|Singapore Grand Prix on the BBC|
|Venue: Marina Bay Circuit Dates: 18-20 September|
|Coverage: Highlights on BBC TV, coverage on BBC Radio 5 live and sports extra, online, mobile, the BBC Sport app and Connected TV|
Ferrari's Sebastian Vettel says he is "sad" to hear about the impending divorce between his former Red Bull team and engine partner Renault.
Vettel, who won four consecutive Formula 1 titles with Red Bull-Renault, said the success they achieved together "unfortunately gets forgotten".
Renault say they will soon stop providing engines to other F1 teams.
"Renault did a fantastic job supplying with a strong engine and the latest technique," Vettel said.
"When we had the era of blown exhausts, Renault was one of the best and most advanced. There are a lot of things Renault has achieved that people tend to forget. I hope they stay in the sport."
His remarks, which will be seen by some as veiled criticism of Red Bull, are a reference to a now-banned technology known as exhaust-blown diffusers, in which Red Bull and Renault excelled from 2010-13.
This was the harnessing of exhaust gases with aerodynamic design at the rear of the car to dramatically increase rear downforce and therefore cornering speed.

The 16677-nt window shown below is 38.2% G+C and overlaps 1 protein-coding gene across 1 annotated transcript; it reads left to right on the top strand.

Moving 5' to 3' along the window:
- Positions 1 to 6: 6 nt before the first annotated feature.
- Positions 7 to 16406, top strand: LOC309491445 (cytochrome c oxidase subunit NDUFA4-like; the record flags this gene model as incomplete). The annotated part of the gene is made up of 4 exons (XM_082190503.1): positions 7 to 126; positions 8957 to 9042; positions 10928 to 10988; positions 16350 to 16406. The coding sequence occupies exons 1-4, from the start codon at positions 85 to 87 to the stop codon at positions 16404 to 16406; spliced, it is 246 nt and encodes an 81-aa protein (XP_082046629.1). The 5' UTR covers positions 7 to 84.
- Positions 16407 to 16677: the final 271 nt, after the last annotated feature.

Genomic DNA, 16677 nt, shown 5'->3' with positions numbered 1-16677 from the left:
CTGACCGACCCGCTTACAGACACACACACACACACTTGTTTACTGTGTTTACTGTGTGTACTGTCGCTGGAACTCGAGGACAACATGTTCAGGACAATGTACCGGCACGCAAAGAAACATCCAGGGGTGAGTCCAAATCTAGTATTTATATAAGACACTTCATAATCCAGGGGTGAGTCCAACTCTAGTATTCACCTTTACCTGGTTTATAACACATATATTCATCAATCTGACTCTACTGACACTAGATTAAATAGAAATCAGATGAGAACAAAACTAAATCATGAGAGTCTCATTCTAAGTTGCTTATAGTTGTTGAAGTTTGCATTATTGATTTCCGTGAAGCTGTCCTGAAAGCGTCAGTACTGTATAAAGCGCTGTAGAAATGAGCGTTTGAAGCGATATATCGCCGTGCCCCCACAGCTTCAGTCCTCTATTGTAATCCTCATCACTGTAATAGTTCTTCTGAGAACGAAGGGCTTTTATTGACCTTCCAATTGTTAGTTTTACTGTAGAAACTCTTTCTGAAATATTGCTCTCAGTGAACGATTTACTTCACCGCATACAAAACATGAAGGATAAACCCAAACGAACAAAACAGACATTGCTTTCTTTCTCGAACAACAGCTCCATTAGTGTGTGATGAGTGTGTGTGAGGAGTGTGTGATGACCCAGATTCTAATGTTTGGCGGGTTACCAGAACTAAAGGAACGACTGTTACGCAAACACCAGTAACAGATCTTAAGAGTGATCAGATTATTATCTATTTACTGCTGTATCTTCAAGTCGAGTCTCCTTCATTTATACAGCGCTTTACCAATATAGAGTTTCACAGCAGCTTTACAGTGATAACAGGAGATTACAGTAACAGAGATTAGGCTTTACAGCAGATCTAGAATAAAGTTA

Red Bull and Renault were standard-setters in this technology and used it to devastating effect over the four years in which they won both the drivers' and constructors' titles.
But Red Bull's patience with Renault has snapped after the company failed to get to grips with the new turbo hybrid engines that were introduced into F1 in 2014.
Their relationship has grown increasingly tense after a series of public criticisms of Renault by Red Bull management.
Red Bull and Renault have not yet formally admitted that they are to split, despite having a year still to run on their contract.
But Renault boss Carlos Ghosn has said they are "renegotiating" the contract and Red Bull have admitted they are exploring their options by talking to other engine manufacturers.
Red Bull motorsport boss Helmut Marko has said their hopes of getting a Mercedes engine in 2016 are over and Ferrari have said they are prepared to supply the team.
It is considered an open secret in F1 that Red Bull will use Ferrari engines next season.
Renault are considering becoming a constructor in their own right again and are in talks aimed at taking back control of the Lotus team, which the French company sold to investment group Genii Capital at the end of 2009.
Ghosn says no final decision has yet been made and that Renault will pull out of F1 if it does not take over a team.